Multilingualism has become an issue of major interest for the Semantic Web community, in light of the substantial growth of internet users that create and update knowledge all over the world in languages other than English. This process has been accelerated due to initiatives such as the Linked Data initiative, which encourages not only governments and public institutes to make their data available to the public, but also private organizations in domains as far apart as medicine, cartography or music. These actors publish their data sources in the languages they are available in, and as such, in order to make this information available to an international community, multilingual knowledge representation, access and translation are an impending need.
Given the success of the first edition of this workshop, which was co-located with the 19th International World Wide Web Conference (WWW2010), we intend to continue with this workshop series. Further encouragement derives from the growing amount of research in this emerging area. In this 2011 edition we will have a special focus on:
- representation of multilingual information and language resources in Semantic Web and Linked Data formats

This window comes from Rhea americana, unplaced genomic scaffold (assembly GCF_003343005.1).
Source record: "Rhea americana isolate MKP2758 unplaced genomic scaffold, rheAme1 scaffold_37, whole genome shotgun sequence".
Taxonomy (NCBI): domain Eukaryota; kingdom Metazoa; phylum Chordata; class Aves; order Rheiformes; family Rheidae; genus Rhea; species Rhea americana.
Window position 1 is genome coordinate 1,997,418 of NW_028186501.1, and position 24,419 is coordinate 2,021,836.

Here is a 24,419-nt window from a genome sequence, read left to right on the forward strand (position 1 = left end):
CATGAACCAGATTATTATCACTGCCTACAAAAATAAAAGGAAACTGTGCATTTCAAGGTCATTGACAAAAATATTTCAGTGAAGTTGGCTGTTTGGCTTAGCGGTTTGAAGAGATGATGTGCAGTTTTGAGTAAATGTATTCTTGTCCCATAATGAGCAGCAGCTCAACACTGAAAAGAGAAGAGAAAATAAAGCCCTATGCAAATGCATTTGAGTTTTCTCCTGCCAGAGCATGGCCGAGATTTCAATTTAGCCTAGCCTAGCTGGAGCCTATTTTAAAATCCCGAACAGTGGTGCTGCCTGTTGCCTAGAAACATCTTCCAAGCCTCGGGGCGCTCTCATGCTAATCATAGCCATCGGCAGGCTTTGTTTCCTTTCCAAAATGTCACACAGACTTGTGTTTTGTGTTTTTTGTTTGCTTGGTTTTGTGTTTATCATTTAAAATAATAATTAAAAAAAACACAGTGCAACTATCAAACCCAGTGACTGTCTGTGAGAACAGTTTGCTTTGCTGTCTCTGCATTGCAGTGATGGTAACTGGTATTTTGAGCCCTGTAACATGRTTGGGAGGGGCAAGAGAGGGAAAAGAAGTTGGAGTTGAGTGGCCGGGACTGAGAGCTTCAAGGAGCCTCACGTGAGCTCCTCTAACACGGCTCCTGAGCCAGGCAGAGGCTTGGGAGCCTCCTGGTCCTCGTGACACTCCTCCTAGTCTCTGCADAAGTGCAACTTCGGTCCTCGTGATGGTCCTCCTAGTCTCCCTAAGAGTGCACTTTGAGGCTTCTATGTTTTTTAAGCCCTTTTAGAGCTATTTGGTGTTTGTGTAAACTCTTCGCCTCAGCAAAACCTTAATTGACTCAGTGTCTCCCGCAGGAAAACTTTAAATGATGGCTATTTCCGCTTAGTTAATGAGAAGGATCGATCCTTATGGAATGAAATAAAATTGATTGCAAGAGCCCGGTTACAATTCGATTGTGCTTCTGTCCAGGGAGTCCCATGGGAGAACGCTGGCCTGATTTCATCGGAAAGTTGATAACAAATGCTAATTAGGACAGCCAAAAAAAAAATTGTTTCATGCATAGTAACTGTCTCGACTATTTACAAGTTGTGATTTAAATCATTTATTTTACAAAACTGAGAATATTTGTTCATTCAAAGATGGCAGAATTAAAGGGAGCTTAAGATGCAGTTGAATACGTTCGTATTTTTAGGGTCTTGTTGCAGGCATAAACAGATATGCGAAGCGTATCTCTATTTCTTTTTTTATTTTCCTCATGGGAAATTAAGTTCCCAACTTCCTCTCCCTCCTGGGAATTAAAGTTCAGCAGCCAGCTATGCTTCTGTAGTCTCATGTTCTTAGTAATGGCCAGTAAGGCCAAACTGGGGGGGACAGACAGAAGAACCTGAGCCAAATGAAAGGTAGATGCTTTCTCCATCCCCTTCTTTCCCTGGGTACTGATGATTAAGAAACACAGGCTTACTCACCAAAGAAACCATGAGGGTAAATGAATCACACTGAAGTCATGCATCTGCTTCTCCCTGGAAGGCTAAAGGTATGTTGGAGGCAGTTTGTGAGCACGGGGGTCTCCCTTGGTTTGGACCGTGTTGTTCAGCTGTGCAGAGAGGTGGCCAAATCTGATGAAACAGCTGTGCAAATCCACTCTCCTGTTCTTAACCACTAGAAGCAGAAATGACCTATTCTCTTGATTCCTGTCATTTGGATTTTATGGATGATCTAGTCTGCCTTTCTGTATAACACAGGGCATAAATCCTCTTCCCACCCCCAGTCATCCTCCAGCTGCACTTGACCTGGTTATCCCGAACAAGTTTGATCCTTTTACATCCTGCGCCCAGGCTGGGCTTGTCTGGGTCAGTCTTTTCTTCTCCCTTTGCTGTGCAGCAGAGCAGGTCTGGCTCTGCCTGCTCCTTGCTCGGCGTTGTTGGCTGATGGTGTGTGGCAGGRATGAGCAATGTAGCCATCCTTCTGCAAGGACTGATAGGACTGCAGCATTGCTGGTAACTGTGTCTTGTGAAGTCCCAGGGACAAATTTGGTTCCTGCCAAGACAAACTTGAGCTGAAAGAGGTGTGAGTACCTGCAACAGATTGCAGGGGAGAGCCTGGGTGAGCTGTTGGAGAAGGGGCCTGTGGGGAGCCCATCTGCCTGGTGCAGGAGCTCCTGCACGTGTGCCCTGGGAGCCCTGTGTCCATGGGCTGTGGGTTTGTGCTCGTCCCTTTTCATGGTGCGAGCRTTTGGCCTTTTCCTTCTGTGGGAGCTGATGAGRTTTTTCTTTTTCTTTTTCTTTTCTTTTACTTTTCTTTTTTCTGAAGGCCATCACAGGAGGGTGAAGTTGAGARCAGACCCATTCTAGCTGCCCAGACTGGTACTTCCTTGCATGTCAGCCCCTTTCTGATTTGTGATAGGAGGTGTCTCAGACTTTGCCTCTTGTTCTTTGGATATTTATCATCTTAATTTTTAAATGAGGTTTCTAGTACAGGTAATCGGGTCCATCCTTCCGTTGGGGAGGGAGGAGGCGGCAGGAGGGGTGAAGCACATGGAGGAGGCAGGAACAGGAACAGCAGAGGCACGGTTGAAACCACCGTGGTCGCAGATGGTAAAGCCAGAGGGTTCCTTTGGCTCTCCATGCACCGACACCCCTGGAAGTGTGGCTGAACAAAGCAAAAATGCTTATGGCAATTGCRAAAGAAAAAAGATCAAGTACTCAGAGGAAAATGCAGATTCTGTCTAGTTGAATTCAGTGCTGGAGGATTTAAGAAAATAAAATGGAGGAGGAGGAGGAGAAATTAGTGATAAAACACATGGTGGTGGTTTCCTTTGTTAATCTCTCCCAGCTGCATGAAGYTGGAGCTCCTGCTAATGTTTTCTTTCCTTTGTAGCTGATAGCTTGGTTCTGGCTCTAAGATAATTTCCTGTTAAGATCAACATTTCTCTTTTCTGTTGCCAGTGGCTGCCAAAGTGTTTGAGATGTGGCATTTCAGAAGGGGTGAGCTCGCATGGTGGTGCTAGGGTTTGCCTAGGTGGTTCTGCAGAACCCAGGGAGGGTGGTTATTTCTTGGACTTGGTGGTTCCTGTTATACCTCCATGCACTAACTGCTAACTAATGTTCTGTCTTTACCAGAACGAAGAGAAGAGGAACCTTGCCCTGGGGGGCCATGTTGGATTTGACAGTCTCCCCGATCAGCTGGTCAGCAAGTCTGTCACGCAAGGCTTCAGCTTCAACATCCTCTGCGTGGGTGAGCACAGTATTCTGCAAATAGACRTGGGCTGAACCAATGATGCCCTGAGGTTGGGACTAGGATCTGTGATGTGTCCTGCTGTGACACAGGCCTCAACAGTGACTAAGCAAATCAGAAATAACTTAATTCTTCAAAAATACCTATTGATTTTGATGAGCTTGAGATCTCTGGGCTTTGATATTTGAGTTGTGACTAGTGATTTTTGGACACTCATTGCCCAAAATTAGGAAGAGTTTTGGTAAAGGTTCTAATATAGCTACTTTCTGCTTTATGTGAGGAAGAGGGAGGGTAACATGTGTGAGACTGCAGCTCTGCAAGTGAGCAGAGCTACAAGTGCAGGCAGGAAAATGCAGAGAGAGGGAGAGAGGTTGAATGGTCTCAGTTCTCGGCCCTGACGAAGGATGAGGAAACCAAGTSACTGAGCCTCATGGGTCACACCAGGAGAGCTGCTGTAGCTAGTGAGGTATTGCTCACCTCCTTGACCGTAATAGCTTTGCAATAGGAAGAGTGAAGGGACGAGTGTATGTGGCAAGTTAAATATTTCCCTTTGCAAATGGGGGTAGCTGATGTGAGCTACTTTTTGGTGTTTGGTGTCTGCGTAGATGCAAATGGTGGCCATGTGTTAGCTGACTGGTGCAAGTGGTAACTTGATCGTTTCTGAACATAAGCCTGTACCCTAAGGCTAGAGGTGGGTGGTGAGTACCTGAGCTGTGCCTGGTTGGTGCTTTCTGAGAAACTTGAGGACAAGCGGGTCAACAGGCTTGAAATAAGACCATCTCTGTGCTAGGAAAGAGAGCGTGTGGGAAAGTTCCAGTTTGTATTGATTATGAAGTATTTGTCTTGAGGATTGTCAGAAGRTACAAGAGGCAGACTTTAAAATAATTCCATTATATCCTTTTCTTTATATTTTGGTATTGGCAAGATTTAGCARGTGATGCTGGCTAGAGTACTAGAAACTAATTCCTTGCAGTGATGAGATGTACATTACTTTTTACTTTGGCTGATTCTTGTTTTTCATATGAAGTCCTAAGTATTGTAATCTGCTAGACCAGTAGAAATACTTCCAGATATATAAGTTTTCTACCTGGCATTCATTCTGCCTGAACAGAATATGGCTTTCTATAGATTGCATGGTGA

- cross-lingual discovery and representation of mappings between multilingual Linked Data vocabularies and datasets
- cross-lingual querying of knowledge repositories and Linked Data
- machine translation and localization strategies for the Semantic Web
META-FORUM 2011 sends a mix of alarming and optimistic messages
META-FORUM 2011, to be held in Budapest, Hungary on June 27/28, is an international conference on powerful technologies for the multilingual European information society and an official event of the Hungarian EU Presidency.
Cultural and linguistic diversity is a hallmark of European integration. While the European Union works in 23 official languages, a total of about 60 languages are spoken on our continent when regional languages are taken into account. Information provided to citizens, business partners, consumers and tourists keeps growing at a fast pace. Will businesses and public administrations be able to translate this vast quantity of text into 23 or 60 languages? For 23 languages, we already have 506 pairs of source and target languages, for 60 languages 3540 pairs are needed. Surely, we cannot afford to sacrifice our linguistic diversity. But, can we afford to maintain it?